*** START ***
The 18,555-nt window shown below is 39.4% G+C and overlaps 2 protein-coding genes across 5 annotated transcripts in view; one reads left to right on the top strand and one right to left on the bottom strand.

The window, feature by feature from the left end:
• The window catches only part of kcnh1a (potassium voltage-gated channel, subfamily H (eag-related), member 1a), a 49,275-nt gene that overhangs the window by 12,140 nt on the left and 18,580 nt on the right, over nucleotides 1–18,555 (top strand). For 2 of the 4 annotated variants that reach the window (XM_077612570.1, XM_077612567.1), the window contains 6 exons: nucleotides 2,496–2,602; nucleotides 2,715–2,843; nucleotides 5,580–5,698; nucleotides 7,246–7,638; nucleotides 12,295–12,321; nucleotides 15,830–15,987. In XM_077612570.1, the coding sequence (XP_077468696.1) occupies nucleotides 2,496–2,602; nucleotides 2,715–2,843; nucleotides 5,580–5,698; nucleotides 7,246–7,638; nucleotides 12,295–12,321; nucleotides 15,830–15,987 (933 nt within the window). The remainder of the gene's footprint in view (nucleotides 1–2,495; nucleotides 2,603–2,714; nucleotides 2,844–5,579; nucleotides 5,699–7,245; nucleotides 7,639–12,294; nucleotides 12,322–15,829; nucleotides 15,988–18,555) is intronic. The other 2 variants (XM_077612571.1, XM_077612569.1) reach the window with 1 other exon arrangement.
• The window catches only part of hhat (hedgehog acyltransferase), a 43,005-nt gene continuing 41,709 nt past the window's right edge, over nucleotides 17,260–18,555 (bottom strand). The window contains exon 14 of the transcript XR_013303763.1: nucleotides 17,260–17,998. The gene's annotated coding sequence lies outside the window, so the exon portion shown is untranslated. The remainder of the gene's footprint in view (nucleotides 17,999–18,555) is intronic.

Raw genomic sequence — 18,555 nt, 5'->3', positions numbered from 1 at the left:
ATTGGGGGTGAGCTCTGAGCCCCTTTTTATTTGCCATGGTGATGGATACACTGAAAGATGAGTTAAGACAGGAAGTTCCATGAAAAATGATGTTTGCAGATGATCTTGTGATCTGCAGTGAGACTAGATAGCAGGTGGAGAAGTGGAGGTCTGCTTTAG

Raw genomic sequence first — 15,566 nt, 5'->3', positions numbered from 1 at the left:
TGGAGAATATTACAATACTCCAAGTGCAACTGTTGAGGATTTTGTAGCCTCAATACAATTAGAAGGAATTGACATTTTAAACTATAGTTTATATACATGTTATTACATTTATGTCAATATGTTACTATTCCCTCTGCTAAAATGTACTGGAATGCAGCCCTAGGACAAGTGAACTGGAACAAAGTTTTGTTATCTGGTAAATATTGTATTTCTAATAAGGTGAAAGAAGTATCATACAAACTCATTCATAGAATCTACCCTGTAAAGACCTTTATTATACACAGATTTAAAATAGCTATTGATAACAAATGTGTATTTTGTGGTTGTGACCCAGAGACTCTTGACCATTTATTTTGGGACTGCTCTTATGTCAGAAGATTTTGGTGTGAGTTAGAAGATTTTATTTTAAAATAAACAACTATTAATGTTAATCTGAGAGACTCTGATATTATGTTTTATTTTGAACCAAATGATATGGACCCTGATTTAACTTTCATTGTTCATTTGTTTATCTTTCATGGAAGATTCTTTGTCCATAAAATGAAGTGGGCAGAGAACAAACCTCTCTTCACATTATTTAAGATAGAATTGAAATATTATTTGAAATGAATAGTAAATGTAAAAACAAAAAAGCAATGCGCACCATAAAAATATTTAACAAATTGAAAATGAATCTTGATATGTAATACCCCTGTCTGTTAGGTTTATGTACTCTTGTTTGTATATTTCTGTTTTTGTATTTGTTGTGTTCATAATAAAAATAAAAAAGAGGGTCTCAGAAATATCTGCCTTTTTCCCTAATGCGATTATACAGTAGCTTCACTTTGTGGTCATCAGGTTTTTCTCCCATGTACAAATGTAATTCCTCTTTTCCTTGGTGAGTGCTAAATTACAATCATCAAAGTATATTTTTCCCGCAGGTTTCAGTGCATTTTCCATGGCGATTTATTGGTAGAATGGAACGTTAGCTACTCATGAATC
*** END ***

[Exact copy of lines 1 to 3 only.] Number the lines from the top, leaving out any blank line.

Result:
The 18,555-nt window shown below is 39.4% G+C and overlaps 2 protein-coding genes across 5 annotated transcripts in view; one reads left to right on the top strand and one right to left on the bottom strand.

The window, feature by feature from the left end:
• The window catches only part of kcnh1a (potassium voltage-gated channel, subfamily H (eag-related), member 1a), a 49,275-nt gene that overhangs the window by 12,140 nt on the left and 18,580 nt on the right, over nucleotides 1–18,555 (top strand). For 2 of the 4 annotated variants that reach the window (XM_077612570.1, XM_077612567.1), the window contains 6 exons: nucleotides 2,496–2,602; nucleotides 2,715–2,843; nucleotides 5,580–5,698; nucleotides 7,246–7,638; nucleotides 12,295–12,321; nucleotides 15,830–15,987. In XM_077612570.1, the coding sequence (XP_077468696.1) occupies nucleotides 2,496–2,602; nucleotides 2,715–2,843; nucleotides 5,580–5,698; nucleotides 7,246–7,638; nucleotides 12,295–12,321; nucleotides 15,830–15,987 (933 nt within the window). The remainder of the gene's footprint in view (nucleotides 1–2,495; nucleotides 2,603–2,714; nucleotides 2,844–5,579; nucleotides 5,699–7,245; nucleotides 7,639–12,294; nucleotides 12,322–15,829; nucleotides 15,988–18,555) is intronic. The other 2 variants (XM_077612571.1, XM_077612569.1) reach the window with 1 other exon arrangement.